Coverage of efforts to develop smart, connected and integrated infrastructure that makes more efficient use of resources and improves citizen quality of life. This includes topics like connected infrastructure and self-driving cars, as well as the policies that surround them.
Not since the adoption of the steel frame has there been a development with as much potential to transform the way buildings are conceived and constructed.
New rules governing big rigs in the state could keep trash trucks from going all electric until 2042. Many waste companies have put significant investment behind natural gas power over the past decade.
Drivers in the Garden State will now be able to present digital vehicle registration during traffic stops as part of a program launched by the Motor Vehicle Commission late last week.
Ferries and other heavy equipment in Alabama, California and other locations are making the switch to electric power, as the maritime industry looks for ways to break away from fossil fuel propulsion.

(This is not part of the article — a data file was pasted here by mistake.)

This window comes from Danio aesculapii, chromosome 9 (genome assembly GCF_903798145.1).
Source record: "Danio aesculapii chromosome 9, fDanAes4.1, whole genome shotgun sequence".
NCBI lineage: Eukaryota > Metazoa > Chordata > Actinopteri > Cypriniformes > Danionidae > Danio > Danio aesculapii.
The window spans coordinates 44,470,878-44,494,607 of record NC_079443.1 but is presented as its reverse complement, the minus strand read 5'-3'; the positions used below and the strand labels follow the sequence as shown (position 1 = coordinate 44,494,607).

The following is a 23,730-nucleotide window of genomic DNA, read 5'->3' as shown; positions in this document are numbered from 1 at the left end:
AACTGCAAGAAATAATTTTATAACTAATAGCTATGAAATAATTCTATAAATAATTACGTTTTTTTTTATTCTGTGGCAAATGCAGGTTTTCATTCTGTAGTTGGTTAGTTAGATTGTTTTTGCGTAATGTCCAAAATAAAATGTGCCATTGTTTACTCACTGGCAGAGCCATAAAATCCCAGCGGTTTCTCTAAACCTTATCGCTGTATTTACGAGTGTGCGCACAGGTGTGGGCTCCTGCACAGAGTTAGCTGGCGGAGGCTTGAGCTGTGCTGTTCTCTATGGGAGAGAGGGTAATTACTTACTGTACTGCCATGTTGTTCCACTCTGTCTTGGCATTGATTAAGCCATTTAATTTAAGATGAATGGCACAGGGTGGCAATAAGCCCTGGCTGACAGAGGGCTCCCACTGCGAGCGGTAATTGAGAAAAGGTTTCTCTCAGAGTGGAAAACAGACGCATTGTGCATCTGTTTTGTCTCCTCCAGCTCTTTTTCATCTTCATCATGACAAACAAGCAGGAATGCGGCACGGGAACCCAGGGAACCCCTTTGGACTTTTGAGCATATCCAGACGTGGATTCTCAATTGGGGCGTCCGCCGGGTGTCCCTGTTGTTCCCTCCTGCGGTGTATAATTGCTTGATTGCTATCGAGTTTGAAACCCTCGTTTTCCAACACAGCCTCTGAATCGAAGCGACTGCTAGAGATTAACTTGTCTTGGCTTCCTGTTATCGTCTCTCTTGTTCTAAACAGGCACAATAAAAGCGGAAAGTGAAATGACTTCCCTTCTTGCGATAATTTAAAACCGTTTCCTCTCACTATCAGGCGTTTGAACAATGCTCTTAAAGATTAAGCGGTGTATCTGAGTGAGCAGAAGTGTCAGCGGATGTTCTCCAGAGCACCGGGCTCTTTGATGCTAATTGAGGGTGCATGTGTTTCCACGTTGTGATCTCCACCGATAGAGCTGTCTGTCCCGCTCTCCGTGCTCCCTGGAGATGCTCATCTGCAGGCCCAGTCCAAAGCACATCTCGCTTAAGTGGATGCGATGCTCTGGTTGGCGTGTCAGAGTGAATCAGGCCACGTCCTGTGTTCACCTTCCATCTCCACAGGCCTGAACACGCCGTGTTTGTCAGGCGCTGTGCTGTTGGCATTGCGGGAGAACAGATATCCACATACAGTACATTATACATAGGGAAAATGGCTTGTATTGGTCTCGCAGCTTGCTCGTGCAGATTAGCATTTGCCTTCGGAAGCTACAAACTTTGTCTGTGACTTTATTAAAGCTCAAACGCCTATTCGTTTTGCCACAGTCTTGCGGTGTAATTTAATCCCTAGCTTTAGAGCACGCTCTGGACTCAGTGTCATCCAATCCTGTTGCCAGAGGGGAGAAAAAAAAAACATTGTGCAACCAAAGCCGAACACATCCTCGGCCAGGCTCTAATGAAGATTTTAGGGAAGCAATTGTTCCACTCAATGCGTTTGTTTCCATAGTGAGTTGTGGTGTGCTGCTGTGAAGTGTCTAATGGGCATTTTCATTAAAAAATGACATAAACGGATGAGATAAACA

Two fully electric buses will be operating on the streets of Flagstaff by mid-April, Mountain Line officials say. The switch to electric buses is expected to cut local emissions by 68 percent when complete.
The St. Petersburg City Council has unanimously approved a new three-year agreement to replenish the city’s existing bike share program with 300 e-bikes to hit the streets in mid- to late April.
The zero-emission ferry is a first in the United States, powered entirely by hydrogen fuel cell technology. The vessel will begin taking passengers on rides along the San Francisco waterfront in late spring.
New surveys from AAA and the Advocates for Highway and Auto Safety point to lukewarm consumer confidence in autonomous vehicles, while new research from the Urbanism Next Center suggest AVs could reduce the need for parking.
The previous iteration of the Metro Flex on-demand service in King County, Wash., was a mix of three different pilot projects. It has since been reimagined as an easy-to-use transportation alternative for the Seattle metro area.
The new garbage collector, which costs around $600,000, has a 290 kWh total battery capacity that allows it to hold a charge for about eight hours. The new collector is expected to save around $20,000 in annual fuel costs.